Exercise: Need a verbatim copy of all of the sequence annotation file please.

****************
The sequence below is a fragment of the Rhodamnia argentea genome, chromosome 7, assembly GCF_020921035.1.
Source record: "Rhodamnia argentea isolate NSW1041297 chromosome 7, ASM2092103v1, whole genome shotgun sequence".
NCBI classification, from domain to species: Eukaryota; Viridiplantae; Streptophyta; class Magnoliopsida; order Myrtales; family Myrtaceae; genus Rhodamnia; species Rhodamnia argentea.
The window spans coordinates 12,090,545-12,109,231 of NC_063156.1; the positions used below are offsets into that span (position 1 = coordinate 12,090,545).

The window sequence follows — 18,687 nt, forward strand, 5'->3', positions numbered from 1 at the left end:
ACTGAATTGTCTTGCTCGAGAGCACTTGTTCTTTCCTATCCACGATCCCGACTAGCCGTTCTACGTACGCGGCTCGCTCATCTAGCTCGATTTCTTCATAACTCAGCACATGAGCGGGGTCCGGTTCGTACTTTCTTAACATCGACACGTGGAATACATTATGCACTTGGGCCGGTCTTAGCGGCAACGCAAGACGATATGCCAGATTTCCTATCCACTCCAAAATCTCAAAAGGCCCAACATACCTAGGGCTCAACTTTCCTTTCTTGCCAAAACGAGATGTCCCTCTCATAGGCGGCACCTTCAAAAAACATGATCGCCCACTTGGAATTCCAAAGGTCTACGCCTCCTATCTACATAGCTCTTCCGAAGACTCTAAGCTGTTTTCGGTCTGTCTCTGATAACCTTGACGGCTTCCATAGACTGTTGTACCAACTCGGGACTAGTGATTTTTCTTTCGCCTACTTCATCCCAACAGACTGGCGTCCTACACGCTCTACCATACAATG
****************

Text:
The sequence below is a fragment of the Rhodamnia argentea genome, chromosome 7, assembly GCF_020921035.1.
Source record: "Rhodamnia argentea isolate NSW1041297 chromosome 7, ASM2092103v1, whole genome shotgun sequence".
NCBI classification, from domain to species: Eukaryota; Viridiplantae; Streptophyta; class Magnoliopsida; order Myrtales; family Myrtaceae; genus Rhodamnia; species Rhodamnia argentea.
The window spans coordinates 12,090,545-12,109,231 of NC_063156.1; the positions used below are offsets into that span (position 1 = coordinate 12,090,545).

The window sequence follows — 18,687 nt, forward strand, 5'->3', positions numbered from 1 at the left end:
ACTGAATTGTCTTGCTCGAGAGCACTTGTTCTTTCCTATCCACGATCCCGACTAGCCGTTCTACGTACGCGGCTCGCTCATCTAGCTCGATTTCTTCATAACTCAGCACATGAGCGGGGTCCGGTTCGTACTTTCTTAACATCGACACGTGGAATACATTATGCACTTGGGCCGGTCTTAGCGGCAACGCAAGACGATATGCCAGATTTCCTATCCACTCCAAAATCTCAAAAGGCCCAACATACCTAGGGCTCAACTTTCCTTTCTTGCCAAAACGAGATGTCCCTCTCATAGGCGGCACCTTCAAAAAACATGATCGCCCACTTGGAATTCCAAAGGTCTACGCCTCCTATCTACATAGCTCTTCCGAAGACTCTAAGCTGTTTTCGGTCTGTCTCTGATAACCTTGACGGCTTCCATAGACTGTTGTACCAACTCGGGACTAGTGATTTTTCTTTCGCCTACTTCATCCCAACAGACTGGCGTCCTACACGCTCTACCATACAATG